Contact toxicity: Contact toxicity of ASF to 2-day-old adult houseflies was tested with concentration ranging from 0.1–5 mg ml- 1. Houseflies were anaesthetised with 1 ml of diethyl ether on cotton pads for 20s and placed on plates cooled to 4°C to maintain anaesthesia during the application. Thirty adults were used for each concentration tested. Test concentrations of ASF were prepared by adding appropriate amounts into acetone. A micro-syringe was used to apply 0.1 μl of the test concentrations onto the thorax of anesthetized houseflies with the help of stereomicroscope (20x). A separate batch (n=30) treated with 0.1 μl of acetone served as control. The control and treated flies were transferred into separate rearing cages for acclimatization. The bioassay was conducted in triplicates. The mortality data collected after 24 h exposure period was subjected to log-concentration probit analysis software SYSTAT.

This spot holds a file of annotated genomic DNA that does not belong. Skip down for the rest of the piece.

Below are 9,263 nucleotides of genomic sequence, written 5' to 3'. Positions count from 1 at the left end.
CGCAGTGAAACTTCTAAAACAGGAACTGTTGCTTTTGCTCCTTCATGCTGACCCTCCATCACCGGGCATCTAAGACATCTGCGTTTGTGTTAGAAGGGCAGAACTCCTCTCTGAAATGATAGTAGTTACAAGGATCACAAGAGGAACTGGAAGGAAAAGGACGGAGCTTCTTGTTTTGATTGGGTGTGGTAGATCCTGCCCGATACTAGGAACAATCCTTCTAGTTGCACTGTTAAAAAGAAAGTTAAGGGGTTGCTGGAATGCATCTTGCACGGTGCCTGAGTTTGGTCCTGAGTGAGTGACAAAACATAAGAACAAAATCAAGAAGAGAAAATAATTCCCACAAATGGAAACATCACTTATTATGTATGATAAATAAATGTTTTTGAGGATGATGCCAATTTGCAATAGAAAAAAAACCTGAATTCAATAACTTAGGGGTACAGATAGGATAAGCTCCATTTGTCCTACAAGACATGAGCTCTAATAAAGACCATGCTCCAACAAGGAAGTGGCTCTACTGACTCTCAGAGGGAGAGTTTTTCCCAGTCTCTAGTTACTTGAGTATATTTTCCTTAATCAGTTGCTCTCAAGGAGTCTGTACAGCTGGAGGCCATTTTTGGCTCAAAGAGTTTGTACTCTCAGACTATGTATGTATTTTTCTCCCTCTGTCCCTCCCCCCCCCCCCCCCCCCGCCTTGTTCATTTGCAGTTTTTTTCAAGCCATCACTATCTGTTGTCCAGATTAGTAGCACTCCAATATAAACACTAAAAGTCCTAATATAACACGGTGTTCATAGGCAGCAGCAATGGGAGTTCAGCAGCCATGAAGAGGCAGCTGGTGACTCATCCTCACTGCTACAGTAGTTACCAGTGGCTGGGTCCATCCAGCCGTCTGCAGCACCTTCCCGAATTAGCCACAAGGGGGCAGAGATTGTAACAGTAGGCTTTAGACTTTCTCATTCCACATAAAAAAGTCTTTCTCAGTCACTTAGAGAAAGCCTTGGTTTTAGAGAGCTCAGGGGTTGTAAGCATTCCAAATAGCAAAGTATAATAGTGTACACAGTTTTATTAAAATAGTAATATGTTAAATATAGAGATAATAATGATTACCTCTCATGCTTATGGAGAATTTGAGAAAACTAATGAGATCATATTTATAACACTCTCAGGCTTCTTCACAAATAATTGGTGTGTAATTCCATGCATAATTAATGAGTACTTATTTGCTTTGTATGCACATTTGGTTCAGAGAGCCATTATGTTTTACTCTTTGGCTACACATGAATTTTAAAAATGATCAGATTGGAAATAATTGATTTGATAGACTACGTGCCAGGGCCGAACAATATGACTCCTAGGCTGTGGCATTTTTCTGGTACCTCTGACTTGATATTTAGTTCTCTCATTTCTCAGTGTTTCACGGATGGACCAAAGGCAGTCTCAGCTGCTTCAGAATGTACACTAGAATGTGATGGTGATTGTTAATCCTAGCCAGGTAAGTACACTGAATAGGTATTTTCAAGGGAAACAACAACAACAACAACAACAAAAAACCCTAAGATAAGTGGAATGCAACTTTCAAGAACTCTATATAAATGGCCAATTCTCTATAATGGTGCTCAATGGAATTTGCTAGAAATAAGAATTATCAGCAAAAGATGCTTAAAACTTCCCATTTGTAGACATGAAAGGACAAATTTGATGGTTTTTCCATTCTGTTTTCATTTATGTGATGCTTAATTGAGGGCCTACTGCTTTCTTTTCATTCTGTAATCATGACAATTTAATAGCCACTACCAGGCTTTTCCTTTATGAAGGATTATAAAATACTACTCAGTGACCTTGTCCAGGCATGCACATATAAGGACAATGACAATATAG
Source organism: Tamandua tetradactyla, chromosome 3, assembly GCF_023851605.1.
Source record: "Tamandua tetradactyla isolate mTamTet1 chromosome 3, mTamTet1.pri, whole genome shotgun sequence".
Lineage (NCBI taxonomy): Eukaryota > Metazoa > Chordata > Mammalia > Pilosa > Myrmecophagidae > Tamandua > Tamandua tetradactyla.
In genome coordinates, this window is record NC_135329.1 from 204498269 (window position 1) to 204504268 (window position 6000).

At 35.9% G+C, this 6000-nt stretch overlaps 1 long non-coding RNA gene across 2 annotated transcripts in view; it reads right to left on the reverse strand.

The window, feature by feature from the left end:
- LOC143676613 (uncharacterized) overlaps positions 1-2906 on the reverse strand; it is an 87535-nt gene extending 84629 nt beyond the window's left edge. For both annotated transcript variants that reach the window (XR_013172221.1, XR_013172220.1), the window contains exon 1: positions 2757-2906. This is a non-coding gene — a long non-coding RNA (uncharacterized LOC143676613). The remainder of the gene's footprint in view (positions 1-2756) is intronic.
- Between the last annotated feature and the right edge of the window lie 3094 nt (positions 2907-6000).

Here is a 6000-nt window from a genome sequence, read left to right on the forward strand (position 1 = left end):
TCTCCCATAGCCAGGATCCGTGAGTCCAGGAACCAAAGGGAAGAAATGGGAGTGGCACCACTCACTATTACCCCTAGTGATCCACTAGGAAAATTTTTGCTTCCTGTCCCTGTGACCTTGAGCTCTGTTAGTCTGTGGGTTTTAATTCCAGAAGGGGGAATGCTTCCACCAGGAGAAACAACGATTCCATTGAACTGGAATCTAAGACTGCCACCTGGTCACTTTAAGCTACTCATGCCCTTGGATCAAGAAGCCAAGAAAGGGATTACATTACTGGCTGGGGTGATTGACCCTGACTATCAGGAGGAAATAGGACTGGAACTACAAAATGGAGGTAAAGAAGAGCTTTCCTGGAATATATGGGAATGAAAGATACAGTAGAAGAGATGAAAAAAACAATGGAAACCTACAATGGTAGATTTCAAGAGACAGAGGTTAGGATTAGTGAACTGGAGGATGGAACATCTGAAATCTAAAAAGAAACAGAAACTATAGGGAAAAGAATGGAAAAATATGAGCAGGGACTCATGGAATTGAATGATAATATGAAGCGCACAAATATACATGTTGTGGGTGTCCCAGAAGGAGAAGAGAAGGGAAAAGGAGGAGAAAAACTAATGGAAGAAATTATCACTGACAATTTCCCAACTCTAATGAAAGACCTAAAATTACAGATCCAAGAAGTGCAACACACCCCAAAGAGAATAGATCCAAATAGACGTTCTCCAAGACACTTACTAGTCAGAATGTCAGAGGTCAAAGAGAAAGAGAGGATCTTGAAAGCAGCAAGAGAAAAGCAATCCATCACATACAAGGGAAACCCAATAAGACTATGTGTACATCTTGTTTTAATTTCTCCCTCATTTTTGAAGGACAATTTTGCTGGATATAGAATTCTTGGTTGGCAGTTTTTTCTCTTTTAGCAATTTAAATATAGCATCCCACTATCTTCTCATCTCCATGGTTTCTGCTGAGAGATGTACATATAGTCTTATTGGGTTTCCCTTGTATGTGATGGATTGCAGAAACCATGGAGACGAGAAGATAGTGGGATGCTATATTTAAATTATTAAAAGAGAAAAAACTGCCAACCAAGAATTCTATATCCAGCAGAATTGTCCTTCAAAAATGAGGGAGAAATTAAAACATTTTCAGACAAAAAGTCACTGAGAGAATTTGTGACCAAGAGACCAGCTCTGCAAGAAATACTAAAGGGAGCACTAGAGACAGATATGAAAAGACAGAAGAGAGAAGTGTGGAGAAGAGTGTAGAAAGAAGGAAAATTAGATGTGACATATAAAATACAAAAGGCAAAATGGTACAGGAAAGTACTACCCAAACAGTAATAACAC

Insect mitochondrial preparation
Four hundred 2-day-old houseflies were refrigerated for 15 min to stop their activity. The thoraxes were separated from the head and abdomen using a scalpel with the help of a stereomicroscope (20x) under cold conditions. The mitochondrial preparation method by Knecht et al.  was followed with slight modifications. One gram of thorax was homogenized with 10 ml of mitochondrial inhibition buffer (MIB) in a pre-cooled homogenizer. The homogenate was centrifuged at 500 g for 10 min at 4°C. The supernatant was taken in sterile tubes and centrifuged at 30,000 g for 10 min at 4°C. The pellets formed were washed thrice, re-centrifuged, weighed and used immediately.
Determination of protein content
Protein concentration of the mitochondrial suspensions was determined by the method of Lowry, BSA was used as standard .
Mitochondrial enzyme inhibition studies